Springboard to Opportunities (Springboard) – Springboard seeks to not only support families during difficult times but also help inform policies and create new models of support. While there have been many articles, toolkits, and think pieces on social distancing and how to take care of oneself during the pandemic, almost all of these rely on middle-class frameworks that assume readers have space in their homes to spread out, access to technology, and a supportive social network to connect with. Many of these strategies rely on disposable incomes and disposable time, which are luxuries that those potentially working multiple “essential” jobs are unable to afford. Furthermore, they almost never address the important fact that the trauma most low-income families are facing during this pandemic is just one piece of a long line of traumas they have experienced due to racist, classist, and sexist systems in our country. As the organization attempts to operationalize family prosperity within the current reality of COVID-19, we want to ensure that trauma-informed, mental health support is an essential part of the conversation. Jackson, Mississippi.

StreetCred at Boston Medical Center (StreetCred) – Financial strain, debt, and poor credit is often associated with poorer health outcomes. As the United States is now in the midst of the COVID-19 pandemic, unemployment rates have skyrocketed, pushing many families into poverty and increasing overall financial stress. Poverty has been linked to sub-optimal maternal and child health outcomes. Boston Medical Center (BMC) provides the full continuum of care to Boston’s low-income and minority populations. The StreetCred program, embedded within the BMC Department of Pediatrics, provides clinic-based tax preparation, enrollment in college savings accounts, and employment opportunity services for families of our pediatric patients. StreetCred focuses on increasing access to policies like tax credits as a way to advance racial economic equity and mitigate the current effects of financial instability on families’ and children’s well-being. Boston, Massachusetts.

United Neighborhood Houses of New York (UNH) – UNH seeks to identify and advocate for policies, funding, and organizational best practices that directly support the human services nonprofit workforce and increase the economic security of their families. Human services employees are on the frontlines of promoting family prosperity in their communities. During the COVID-19 crisis, they are working in jobs that put their health at risk, and that involve considerable emotional strain. They support individuals who have experienced poverty, abuse and trauma, homelessness, economic and food insecurity, sickness, and death. But even though these are essential workers, they represent low-income families, and approaches to improving labor laws that promote family prosperity have for the most part left out the human services workforce. UNH will advocate for increased compensation and sufficient and flexible government funding so that nonprofits can implement paid time off and other policies without negative impacts to their services. New York, New York.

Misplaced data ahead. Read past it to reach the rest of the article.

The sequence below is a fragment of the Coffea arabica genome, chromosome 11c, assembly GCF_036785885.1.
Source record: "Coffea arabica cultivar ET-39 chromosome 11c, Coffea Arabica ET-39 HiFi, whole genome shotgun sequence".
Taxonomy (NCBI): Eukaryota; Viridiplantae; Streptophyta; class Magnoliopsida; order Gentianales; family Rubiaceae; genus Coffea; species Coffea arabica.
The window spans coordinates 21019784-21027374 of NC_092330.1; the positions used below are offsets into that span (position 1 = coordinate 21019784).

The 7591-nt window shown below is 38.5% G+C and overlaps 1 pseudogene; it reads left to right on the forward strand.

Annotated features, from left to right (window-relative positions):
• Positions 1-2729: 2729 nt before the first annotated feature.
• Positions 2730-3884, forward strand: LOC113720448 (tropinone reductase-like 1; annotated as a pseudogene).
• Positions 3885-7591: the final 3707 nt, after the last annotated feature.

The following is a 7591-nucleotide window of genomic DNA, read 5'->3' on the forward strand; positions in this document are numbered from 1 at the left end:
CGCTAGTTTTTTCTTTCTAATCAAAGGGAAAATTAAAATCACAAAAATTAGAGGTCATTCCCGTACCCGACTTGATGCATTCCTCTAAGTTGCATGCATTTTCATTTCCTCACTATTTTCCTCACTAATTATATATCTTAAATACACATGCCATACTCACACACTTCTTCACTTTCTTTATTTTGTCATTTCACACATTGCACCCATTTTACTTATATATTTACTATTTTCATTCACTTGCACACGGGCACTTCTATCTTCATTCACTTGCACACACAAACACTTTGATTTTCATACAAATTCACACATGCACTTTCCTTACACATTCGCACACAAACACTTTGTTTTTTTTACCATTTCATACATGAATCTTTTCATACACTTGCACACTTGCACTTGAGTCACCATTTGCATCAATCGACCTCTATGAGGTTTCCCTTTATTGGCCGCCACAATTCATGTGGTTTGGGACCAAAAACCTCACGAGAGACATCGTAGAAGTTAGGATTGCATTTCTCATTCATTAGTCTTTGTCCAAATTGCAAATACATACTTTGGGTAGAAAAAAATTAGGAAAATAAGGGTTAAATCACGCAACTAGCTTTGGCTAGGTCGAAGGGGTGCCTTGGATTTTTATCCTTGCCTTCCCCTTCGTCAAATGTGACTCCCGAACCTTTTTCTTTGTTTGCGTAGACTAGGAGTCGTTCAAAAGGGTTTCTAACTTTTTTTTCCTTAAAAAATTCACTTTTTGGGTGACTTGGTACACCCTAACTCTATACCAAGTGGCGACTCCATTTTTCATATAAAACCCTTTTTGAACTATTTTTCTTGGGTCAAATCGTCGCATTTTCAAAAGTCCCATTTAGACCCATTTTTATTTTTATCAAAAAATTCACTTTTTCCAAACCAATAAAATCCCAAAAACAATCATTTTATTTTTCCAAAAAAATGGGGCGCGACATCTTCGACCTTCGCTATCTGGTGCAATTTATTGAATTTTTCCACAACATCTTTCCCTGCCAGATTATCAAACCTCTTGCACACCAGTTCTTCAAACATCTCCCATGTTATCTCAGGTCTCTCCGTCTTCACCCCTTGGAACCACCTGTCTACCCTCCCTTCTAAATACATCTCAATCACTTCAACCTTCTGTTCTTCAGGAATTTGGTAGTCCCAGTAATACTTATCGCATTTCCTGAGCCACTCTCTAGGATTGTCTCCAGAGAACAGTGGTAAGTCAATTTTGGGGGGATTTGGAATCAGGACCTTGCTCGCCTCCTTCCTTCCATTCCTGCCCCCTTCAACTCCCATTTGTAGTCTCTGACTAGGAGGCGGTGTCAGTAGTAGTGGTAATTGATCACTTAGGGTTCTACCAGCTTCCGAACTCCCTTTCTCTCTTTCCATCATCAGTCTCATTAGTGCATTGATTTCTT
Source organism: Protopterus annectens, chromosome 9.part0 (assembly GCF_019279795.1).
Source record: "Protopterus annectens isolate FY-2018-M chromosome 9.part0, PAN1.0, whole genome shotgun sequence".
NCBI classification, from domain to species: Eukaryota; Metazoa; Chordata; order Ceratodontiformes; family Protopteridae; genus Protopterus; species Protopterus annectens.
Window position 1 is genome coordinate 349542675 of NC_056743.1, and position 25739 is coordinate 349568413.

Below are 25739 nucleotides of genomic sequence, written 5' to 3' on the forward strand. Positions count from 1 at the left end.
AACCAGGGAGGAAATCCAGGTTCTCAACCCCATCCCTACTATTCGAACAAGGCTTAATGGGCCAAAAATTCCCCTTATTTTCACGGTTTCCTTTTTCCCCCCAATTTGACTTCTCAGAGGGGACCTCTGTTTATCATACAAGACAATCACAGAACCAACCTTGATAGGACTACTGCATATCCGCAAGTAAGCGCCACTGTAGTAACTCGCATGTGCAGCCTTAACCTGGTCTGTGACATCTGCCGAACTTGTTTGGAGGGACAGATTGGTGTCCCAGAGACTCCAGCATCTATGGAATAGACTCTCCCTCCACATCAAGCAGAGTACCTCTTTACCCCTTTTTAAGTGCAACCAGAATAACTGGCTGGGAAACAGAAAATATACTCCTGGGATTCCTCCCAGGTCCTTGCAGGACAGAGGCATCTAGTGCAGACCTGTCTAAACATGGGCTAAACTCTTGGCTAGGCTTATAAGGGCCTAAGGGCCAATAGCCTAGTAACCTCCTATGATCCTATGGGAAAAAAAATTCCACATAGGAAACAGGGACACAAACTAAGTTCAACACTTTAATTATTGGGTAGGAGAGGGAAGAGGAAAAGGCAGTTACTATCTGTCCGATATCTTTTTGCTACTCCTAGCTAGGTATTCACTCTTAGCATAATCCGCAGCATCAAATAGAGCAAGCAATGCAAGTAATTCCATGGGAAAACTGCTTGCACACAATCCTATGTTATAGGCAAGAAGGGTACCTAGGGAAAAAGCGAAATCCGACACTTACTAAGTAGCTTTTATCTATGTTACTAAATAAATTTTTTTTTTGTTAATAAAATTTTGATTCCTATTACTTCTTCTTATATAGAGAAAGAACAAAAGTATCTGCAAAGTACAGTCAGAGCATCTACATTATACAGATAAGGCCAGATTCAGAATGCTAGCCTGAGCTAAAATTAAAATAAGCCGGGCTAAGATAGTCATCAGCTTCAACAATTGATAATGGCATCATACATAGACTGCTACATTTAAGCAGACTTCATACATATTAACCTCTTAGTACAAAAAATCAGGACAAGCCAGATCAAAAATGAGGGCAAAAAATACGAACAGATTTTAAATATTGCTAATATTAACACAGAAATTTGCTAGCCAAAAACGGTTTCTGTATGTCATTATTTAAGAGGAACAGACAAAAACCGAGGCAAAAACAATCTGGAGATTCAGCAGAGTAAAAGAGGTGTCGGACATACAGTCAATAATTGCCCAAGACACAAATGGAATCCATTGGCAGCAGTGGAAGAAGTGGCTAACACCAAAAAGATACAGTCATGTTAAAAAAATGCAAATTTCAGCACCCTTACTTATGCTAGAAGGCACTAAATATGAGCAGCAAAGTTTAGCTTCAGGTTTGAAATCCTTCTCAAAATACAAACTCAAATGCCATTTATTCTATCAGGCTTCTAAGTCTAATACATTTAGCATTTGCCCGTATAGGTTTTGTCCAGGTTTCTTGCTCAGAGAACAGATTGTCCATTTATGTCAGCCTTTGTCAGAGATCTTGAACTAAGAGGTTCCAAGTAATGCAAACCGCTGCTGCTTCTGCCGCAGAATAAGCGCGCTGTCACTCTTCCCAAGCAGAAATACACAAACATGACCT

UTEC – The mission of UTEC is to ignite and nurture the ambition of our most disconnected young people to trade violence and poverty for social and economic success. UTEC works alongside families in the Merrimack Valley (Lowell, Lawrence, and Haverhill) as they break cycles of poverty and violence. The organization supports youth-led policy initiatives based on its two-generational (2Gen) programming for young parents in the community who have had negative contact with the criminal justice system. At the heart of this project lies a focus on preparing young fathers, specifically those who have been most impacted by the justice system, to lead and implement such policy and systems changes. UTEC’s policy focus will be on incubating innovative Whole Family Approaches to Ending Poverty at the local and state levels, then sharing and spotlighting these innovations nationally. They will spotlight best practices and advance policy by empowering experts in the community, especially young fathers. Lowell, Massachusetts